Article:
He has been working on increasing the efficiency of functional materials such as nanostructured thermoelectrics, hydrogen storage materials, and biodegradable implant materials.

Jagadish Chennupati – Australia
Head of the Semiconductor Optoelectronics and Nanotechnology Group of the Australian National University; Convenor of the Australian Nanotechnology Network
He has made important contributions in the field of semiconductor nanotechnology, and established a pioneering research programme in Australia in semiconductor nanotechnology and optoelectronics.

Mansurov Zulkhair – Kazakhstan
Director-General of the Institute of Combustion Problems, Doctor of Science, Professor
He has made important contributions in the production of nanocarbon materials and carbon nanotubes and graphene. His research focuses on hydrocarbon combustion kinetics and mechanisms, the structure of cold and sooting flames, and investigation the functions of nanocarbon materials.  

Chekhonin Vladimir Pavlovich – Russian Federation
Vice President of the Russian Academy of Sciences. Founder and Head of the Department of Medical Nanobiotechnologies of the Russian National Research Medical University
His fields of research include development of nanotechnological visualization systems and the targeted delivery of therapeutic agents and genetic material to target cells, and investigation of nanotechnological approaches to genodiagnostics and bioprotection in socially significant diseases. This includes the targeted delivery of diagnostic compounds to cancer cells, which can bring us closer to better understanding and treating oncological diseases.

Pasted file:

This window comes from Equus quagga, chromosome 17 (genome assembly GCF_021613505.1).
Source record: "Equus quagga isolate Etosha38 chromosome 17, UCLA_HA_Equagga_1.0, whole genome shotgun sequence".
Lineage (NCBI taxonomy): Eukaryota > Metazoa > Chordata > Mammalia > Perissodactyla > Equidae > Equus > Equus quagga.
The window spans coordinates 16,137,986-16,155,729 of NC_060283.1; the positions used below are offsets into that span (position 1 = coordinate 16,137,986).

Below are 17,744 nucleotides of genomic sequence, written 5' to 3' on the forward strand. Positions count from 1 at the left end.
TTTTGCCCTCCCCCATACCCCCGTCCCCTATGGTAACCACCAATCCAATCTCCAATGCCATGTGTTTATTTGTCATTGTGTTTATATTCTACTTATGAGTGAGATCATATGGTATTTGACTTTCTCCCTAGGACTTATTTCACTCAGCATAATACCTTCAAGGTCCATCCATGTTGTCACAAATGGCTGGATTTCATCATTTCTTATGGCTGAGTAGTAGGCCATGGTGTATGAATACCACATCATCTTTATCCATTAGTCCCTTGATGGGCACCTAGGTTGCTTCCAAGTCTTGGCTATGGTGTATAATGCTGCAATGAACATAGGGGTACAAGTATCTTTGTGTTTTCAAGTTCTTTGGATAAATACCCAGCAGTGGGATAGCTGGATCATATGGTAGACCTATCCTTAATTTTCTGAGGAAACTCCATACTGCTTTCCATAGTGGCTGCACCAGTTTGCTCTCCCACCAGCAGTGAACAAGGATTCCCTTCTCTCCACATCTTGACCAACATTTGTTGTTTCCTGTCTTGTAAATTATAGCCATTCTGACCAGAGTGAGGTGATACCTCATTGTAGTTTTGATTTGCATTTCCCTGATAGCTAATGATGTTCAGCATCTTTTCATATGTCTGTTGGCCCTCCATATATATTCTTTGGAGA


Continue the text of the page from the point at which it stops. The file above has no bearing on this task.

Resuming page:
Jagadish Chennupati, Nassiopoulou Androula Galiouna and Esko Ilmari Kauppinen were among the eminent scientists who recieved the 8th UNESCO Medals for contributions to the development of nanoscience and nanotechnologies. © UNESCO / Jake Lewis
Jagadish Chennupati, Nassiopoulou Androula Galiouna and Esko Ilmari Kauppinen were among the eminent scientists who recieved the 8th UNESCO Medals for contributions to the development of nanoscience and nanotechnologies. © UNESCO / Jake Lewis

About the Encyclopedia of Life Support Systems (EOLSS)
EOLSS is the world’s largest web-based source of professional knowledge on trans-disciplinary science base for sustainable development, as a result of the joint efforts of over 8000 specialized authors in over 100 countries. The encyclopedia is a virtual dynamic library that is aimed at a wide audience, from pre-university students to educators and professional practitioners, as well and policy analysts and decision-makers. By providing a complete and accessible body of knowledge, EOLSS aims to lead to the fulfillment of human needs by simultaneously considering socio-economic and technological progress that may lead to conservation of Earth’s natural systems.